** Note – you can of course increase energy expenditure whilst cutting calories however, that is not necessary for 99% of people until you get to a low body fat level and need to use all the techniques that you can!
With this in mind, you can’t look to cycling as a fat loss cure, it’s simply going to be one of the many tools that you can utilize for fat loss and it will need to be used in conjunction with a calorie deficit and resistance training regime for optimal results.
What Exercises Should Endomorphs Do
I’ve just touched on this above and when it comes to exercise selection for endomorphs you’ll need to find a combination between resistance training and regular cardio session.
If you are looking to choose cycling as your primary form of cardio then this will be ideal as you can utilize both High-Intensity Interval Training (HIIT) and Low-Intensity Steady State (LISS) rather easily.
HIIT style cycling would involve short 10-20 second sprints (high intensity) followed by 20-30 second moderate cycling bouts (low intensity) repeated over a number of rounds. HIIT cycling is not only great for burning calories in a short period of time but it can also continue to burn calories in the immediate hours after your session.
LISS style cycling is much simpler than HIIT and would simply involve 30-60 minute periods of cycling at a moderate pace. This style of cardio is much easier for beginners looking to build up their cardiovascular fitness and is also an ideal accompaniment for endomorphs that are engaging in frequent and heavy weightlifting training sessions.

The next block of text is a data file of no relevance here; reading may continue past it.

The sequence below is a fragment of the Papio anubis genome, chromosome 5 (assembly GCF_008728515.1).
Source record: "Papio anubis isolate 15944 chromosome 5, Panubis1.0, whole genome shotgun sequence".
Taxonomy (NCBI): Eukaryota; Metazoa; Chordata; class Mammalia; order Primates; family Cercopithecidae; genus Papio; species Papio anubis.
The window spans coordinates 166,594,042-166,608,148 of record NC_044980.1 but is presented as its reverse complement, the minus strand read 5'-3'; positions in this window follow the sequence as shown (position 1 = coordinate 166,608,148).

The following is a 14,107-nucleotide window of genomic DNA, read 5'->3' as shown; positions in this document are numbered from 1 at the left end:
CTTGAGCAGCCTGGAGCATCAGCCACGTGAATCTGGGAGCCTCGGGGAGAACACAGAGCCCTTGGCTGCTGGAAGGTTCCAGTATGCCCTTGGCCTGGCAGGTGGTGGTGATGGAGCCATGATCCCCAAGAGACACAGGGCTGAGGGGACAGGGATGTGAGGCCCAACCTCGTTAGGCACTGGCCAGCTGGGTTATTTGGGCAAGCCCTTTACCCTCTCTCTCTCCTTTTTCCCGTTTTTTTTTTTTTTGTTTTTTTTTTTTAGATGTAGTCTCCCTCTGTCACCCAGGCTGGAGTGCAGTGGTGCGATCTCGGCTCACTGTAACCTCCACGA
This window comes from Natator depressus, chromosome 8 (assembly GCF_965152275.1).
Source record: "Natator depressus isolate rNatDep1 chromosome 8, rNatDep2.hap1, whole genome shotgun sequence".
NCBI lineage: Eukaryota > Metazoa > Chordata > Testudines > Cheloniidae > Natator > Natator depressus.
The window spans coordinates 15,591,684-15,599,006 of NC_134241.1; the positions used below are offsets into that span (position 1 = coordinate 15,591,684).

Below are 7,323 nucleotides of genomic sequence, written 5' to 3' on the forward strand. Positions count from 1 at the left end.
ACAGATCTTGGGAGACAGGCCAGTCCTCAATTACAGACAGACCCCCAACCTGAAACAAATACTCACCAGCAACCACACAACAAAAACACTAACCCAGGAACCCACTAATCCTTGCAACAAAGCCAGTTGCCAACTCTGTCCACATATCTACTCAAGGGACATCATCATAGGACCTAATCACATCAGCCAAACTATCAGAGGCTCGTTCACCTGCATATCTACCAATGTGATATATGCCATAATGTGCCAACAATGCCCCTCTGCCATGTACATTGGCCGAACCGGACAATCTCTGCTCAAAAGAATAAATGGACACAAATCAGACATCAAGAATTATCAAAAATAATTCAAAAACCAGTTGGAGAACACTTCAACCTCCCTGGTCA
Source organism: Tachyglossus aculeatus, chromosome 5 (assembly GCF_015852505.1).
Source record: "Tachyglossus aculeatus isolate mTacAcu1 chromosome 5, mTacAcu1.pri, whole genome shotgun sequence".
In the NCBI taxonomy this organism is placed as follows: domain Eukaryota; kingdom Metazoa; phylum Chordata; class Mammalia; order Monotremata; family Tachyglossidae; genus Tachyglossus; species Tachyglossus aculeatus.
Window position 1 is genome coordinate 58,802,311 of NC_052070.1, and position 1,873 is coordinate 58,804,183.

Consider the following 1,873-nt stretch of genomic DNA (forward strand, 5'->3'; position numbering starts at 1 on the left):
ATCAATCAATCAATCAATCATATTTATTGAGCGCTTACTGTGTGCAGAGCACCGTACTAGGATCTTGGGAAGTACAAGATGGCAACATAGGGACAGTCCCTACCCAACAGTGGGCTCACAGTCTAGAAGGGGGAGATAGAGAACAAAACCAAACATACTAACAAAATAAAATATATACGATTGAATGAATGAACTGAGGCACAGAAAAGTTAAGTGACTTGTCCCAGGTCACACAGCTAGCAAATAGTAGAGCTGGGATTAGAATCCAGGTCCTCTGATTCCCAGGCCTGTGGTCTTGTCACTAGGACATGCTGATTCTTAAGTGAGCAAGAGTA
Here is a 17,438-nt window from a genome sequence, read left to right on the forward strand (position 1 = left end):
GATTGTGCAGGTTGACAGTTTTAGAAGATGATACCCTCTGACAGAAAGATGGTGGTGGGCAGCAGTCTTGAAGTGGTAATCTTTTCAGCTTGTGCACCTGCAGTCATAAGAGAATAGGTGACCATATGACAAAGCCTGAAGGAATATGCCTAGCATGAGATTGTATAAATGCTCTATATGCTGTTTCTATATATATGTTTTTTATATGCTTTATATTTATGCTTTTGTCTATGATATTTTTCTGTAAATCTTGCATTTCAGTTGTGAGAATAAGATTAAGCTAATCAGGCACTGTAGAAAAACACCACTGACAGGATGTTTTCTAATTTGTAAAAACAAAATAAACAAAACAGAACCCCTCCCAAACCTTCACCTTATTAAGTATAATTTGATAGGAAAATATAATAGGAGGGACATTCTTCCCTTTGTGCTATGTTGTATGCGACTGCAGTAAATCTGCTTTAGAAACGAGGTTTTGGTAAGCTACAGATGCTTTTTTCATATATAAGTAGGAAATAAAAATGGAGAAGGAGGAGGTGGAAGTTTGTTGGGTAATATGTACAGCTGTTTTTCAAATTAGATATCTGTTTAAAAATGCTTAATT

A balance needs to be struck between cardio frequency, resistance training and most importantly rest and recovery.
If you are looking to use cycling as a form of cardio then I’d recommend utilizing both HIIT and LISS style training into your weekly routine (LISS can act as active recovery whilst burning calories). Try adding HIIT to your sessions 2-3 times per week and make use of LISS on alternating days 2-3 times per week.
Take Home Message
When it comes to choosing the best form of cardio as an endomorph you need to take into consideration a few key factors; Is it low impact and joint-friendly, does it allow you to perform both HIIT and LISS and finally, is it something you can enjoy and keep in your routine (adherence is key).
With cycling, you can be sure that you are checking all of these boxes and therefore cycling is going to be one of the best forms of cardio that an endomorph can do. When getting started it’s best to stick to the stationary bike but eventually, you can move on to spin and road cycling if you prefer.